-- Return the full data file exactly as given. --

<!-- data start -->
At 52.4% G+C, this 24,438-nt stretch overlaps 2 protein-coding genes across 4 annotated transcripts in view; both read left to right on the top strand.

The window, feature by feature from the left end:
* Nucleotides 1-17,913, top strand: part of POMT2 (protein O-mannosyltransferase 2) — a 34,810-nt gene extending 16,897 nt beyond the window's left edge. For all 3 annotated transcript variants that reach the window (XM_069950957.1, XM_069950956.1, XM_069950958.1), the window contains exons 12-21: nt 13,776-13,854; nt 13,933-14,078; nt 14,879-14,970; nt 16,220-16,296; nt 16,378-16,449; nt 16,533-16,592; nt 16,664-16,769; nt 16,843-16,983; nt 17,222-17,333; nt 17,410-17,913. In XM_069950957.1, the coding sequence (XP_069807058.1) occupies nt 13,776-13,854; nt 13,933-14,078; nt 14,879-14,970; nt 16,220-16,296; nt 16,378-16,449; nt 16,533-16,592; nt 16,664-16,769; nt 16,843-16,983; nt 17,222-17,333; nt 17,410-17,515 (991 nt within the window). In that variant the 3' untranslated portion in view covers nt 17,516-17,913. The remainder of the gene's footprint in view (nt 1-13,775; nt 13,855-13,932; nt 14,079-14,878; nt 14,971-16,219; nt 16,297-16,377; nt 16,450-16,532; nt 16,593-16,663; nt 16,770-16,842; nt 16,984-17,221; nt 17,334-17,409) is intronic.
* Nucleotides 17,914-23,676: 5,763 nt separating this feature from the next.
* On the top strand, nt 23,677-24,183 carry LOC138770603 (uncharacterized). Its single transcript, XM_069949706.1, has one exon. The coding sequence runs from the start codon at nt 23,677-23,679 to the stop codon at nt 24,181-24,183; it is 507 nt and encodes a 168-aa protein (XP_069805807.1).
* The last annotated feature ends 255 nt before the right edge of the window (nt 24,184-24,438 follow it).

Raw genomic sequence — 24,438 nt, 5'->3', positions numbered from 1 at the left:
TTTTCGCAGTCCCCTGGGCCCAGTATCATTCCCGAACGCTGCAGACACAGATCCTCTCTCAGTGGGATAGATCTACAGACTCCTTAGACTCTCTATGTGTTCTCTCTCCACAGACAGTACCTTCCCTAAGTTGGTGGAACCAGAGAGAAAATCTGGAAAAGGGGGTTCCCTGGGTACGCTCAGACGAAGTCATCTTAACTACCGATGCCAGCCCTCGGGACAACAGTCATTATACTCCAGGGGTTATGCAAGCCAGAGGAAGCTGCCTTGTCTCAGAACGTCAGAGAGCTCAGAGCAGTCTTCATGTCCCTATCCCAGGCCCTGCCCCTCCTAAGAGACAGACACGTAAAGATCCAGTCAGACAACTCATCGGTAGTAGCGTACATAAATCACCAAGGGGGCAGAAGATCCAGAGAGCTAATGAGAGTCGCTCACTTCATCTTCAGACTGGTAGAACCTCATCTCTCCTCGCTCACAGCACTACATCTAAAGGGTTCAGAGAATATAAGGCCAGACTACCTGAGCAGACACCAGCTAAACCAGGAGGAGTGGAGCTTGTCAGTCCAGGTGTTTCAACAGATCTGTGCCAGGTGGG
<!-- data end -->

At 52.4% G+C, this 24,438-nt stretch overlaps 2 protein-coding genes across 4 annotated transcripts in view; both read left to right on the top strand.

The window, feature by feature from the left end:
* Nucleotides 1-17,913, top strand: part of POMT2 (protein O-mannosyltransferase 2) — a 34,810-nt gene extending 16,897 nt beyond the window's left edge. For all 3 annotated transcript variants that reach the window (XM_069950957.1, XM_069950956.1, XM_069950958.1), the window contains exons 12-21: nt 13,776-13,854; nt 13,933-14,078; nt 14,879-14,970; nt 16,220-16,296; nt 16,378-16,449; nt 16,533-16,592; nt 16,664-16,769; nt 16,843-16,983; nt 17,222-17,333; nt 17,410-17,913. In XM_069950957.1, the coding sequence (XP_069807058.1) occupies nt 13,776-13,854; nt 13,933-14,078; nt 14,879-14,970; nt 16,220-16,296; nt 16,378-16,449; nt 16,533-16,592; nt 16,664-16,769; nt 16,843-16,983; nt 17,222-17,333; nt 17,410-17,515 (991 nt within the window). In that variant the 3' untranslated portion in view covers nt 17,516-17,913. The remainder of the gene's footprint in view (nt 1-13,775; nt 13,855-13,932; nt 14,079-14,878; nt 14,971-16,219; nt 16,297-16,377; nt 16,450-16,532; nt 16,593-16,663; nt 16,770-16,842; nt 16,984-17,221; nt 17,334-17,409) is intronic.
* Nucleotides 17,914-23,676: 5,763 nt separating this feature from the next.
* On the top strand, nt 23,677-24,183 carry LOC138770603 (uncharacterized). Its single transcript, XM_069949706.1, has one exon. The coding sequence runs from the start codon at nt 23,677-23,679 to the stop codon at nt 24,181-24,183; it is 507 nt and encodes a 168-aa protein (XP_069805807.1).
* The last annotated feature ends 255 nt before the right edge of the window (nt 24,184-24,438 follow it).

Raw genomic sequence — 24,438 nt, 5'->3', positions numbered from 1 at the left:
TTTTCGCAGTCCCCTGGGCCCAGTATCATTCCCGAACGCTGCAGACACAGATCCTCTCTCAGTGGGATAGATCTACAGACTCCTTAGACTCTCTATGTGTTCTCTCTCCACAGACAGTACCTTCCCTAAGTTGGTGGAACCAGAGAGAAAATCTGGAAAAGGGGGTTCCCTGGGTACGCTCAGACGAAGTCATCTTAACTACCGATGCCAGCCCTCGGGACAACAGTCATTATACTCCAGGGGTTATGCAAGCCAGAGGAAGCTGCCTTGTCTCAGAACGTCAGAGAGCTCAGAGCAGTCTTCATGTCCCTATCCCAGGCCCTGCCCCTCCTAAGAGACAGACACGTAAAGATCCAGTCAGACAACTCATCGGTAGTAGCGTACATAAATCACCAAGGGGGCAGAAGATCCAGAGAGCTAATGAGAGTCGCTCACTTCATCTTCAGACTGGTAGAACCTCATCTCTCCTCGCTCACAGCACTACATCTAAAGGGTTCAGAGAATATAAGGCCAGACTACCTGAGCAGACACCAGCTAAACCAGGAGGAGTGGAGCTTGTCAGTCCAGGTGTTTCAACAGATCTGTGCCAGGTGGG